Former Texas Governor Rick Perry has signed on to a groundbreaking criminal justice reform movement aimed at increasing transparency, lowering recidivism rates, and making sure that criminal laws on the books actually promote a safer society—and not bigger government.

The Texas Public Policy Foundation’s “Right on Crime” initiative has been making moves to combine small government, conservative principles with efforts to fix an overcrowded, underfunded, and mismanaged corrections system. Over the years they have secured the endorsements of high profile conservatives committed to bringing problems with the criminal justice system out of obscurity and into the spotlight.

From TPPF:

Governor Perry joins 80 prominent conservative leaders who have endorsed the principles of conservative criminal justice reform, including former U.S. House Speaker Newt Gingrich, current Arkansas Governor Asa Hutchinson, former Florida Governor Jeb Bush, former U.S. Attorney General Edwin Meese, and many others.

“Both Republicans and Democrats are talking about criminal justice, but very few elected officials have made the kind of impact on criminal justice issues that Rick Perry has,” said Brooke Rollins, President at CEO of the Texas Public Policy Foundation. “As Governor, he was responsible for the sweeping reforms that, in addition to lowering crime rates and saving taxpayers money, made ‘the Texas model’ on criminal justice—as well as the Right on Crime campaign—possible. That model is the great example we’ve been able to tout across the country. We look forward to his continued leadership on this issue.”

That “Texas Model” has served as a blueprint for corrections overhauls in places like Mississippi, South Dakota, and Georgia, and as proof to lawmakers on both sides of the aisle that being tough on crime doesn’t necessarily mean dumping money into a rapidly expanding prison system.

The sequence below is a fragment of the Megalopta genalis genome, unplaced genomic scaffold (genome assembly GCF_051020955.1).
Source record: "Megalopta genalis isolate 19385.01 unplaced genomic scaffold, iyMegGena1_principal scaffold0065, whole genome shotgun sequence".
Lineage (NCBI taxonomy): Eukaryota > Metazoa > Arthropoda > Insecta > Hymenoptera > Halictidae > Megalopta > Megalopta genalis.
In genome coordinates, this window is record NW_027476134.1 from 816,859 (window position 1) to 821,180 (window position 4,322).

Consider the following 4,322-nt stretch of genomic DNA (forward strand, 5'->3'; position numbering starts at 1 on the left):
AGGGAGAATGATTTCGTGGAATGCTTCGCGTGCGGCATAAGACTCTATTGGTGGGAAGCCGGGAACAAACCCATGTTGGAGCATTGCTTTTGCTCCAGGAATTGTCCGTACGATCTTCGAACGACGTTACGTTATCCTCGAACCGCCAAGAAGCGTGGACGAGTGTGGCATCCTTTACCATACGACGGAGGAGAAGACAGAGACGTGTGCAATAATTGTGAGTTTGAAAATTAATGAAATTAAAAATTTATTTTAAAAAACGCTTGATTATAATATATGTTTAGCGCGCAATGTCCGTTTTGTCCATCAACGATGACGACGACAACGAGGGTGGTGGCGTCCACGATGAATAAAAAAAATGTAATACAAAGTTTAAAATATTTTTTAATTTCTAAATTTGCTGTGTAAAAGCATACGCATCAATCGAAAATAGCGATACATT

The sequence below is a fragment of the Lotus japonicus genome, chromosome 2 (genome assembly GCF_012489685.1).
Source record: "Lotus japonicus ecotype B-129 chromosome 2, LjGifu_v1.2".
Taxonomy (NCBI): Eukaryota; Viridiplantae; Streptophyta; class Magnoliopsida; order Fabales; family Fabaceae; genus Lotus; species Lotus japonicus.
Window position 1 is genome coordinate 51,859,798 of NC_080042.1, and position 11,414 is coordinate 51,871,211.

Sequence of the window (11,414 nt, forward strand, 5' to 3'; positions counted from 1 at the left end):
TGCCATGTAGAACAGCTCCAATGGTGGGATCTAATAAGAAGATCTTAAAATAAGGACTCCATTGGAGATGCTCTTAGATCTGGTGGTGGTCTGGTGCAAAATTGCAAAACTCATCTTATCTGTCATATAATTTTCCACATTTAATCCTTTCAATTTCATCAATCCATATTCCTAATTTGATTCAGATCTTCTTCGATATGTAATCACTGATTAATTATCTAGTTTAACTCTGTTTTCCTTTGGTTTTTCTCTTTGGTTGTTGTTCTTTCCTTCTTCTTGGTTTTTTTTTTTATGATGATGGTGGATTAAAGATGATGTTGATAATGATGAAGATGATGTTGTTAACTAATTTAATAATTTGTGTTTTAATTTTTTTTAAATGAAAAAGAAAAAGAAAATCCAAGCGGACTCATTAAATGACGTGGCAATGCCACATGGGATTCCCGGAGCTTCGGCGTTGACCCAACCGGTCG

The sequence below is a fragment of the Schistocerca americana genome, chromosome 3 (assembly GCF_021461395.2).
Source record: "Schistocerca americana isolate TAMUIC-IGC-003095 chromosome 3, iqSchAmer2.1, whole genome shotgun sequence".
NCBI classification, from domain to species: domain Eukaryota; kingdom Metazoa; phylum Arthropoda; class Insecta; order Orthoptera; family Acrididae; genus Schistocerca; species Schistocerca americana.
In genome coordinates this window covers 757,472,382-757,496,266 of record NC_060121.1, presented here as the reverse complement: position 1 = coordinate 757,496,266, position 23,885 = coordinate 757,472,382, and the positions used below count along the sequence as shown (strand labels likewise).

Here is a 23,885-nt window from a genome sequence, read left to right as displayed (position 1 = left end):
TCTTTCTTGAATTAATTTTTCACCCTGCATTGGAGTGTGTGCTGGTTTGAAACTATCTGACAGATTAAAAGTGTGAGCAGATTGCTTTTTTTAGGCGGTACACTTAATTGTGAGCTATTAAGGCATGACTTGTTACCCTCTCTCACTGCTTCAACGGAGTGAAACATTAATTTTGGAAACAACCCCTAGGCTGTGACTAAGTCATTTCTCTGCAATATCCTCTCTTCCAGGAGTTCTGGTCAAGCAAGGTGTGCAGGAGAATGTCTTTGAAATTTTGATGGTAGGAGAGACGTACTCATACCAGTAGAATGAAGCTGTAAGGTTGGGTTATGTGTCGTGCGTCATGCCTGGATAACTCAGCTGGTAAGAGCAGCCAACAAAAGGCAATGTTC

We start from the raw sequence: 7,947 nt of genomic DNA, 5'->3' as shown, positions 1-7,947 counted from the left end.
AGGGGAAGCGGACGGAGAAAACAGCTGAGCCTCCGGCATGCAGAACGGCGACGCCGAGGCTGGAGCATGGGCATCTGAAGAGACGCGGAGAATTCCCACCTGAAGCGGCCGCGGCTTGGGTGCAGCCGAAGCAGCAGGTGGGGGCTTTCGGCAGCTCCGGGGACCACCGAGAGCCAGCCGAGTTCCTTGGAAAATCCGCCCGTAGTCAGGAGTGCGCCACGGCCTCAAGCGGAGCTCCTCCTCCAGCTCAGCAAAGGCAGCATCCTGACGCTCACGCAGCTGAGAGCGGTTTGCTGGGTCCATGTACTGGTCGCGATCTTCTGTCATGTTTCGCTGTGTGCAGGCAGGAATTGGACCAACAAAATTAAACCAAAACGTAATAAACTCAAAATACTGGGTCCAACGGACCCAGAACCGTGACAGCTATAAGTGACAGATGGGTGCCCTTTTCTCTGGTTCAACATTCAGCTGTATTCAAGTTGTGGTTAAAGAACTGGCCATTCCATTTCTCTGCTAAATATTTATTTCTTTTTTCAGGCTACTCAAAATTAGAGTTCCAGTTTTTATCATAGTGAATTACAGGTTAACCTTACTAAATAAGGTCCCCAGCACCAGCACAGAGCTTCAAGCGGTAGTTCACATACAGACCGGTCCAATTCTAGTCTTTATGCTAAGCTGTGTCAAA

Here’s what Perry had to say about the program:

During my leadership as governor, Texas shut down three prisons, and we saved taxpayers $2 billion. When I left office, Texas had the lowest crime rate in our state since 1968. My administration started treatment programs and drug courts for people who wouldn’t be served well by sitting behind bars. We made sure our parole and probation programs were strong. Most of all, we evaluated prisons based on whether they got results. Did an ex-offender get locked up again? Did he get a job? Is he paying restitution to his victims? In Texas, we believe in results.

These are questions that all conservatives should be asking when they look at how the corrections system works in their community. More bodies in cells doesn’t necessarily translate to less crime on the streets, because many of those bodies were put in those cells for the wrong reasons. The experts at Right on Crime explain:

Conservatives correctly insist that government services be evaluated on whether they produce the best possible results at the lowest possible cost, but too often this lens of accountability has not focused as much on public safety policies as other areas of government. As such, corrections spending has expanded to become the second fastest growing area of state budgets—trailing only Medicaid.

Conservatives are known for being tough on crime, but we must also be tough on criminal justice spending. That means demanding more cost-effective approaches that enhance public safety. A clear example is our reliance on prisons, which serve a critical role by incapacitating dangerous offenders and career criminals but are not the solution for every type of offender. And in some instances, they have the unintended consequence of hardening nonviolent, low-risk offenders—making them a greater risk to the public than when they entered.

Seems like common sense right? And this type of thinking is spreading throughout all points on the political spectrum. Right on Crime recently joined the ACLU, the Center for American Progress, and other conservative groups to form the Coalition for Public Safety and fight for prison population reduction and sentencing reform.

On the federal level, Texas Senator John Cornyn has spearheaded a bipartisan effort to implement recidivism reduction programs with the Corrections Oversight, Recidivism Reduction, and Eliminating Costs for Taxpayers in Our National System (CORRECTIONS) Act*. It’s based off of the Texas model (and reforms successfully implemented in Rhode Island) and aims to save millions of taxpayer dollars by allowing qualifying offenders to work off time behind bars by participating in a reoffender reduction program.

What we’re looking at is a new system that operates based on the nature of the offender, and not on a rigid, mandatory sentencing and release structure. Ballooning prison populations prove that those rigid systems don’t work—so why not give the Texas Model a try?

*You can follow the bill’s progress here.


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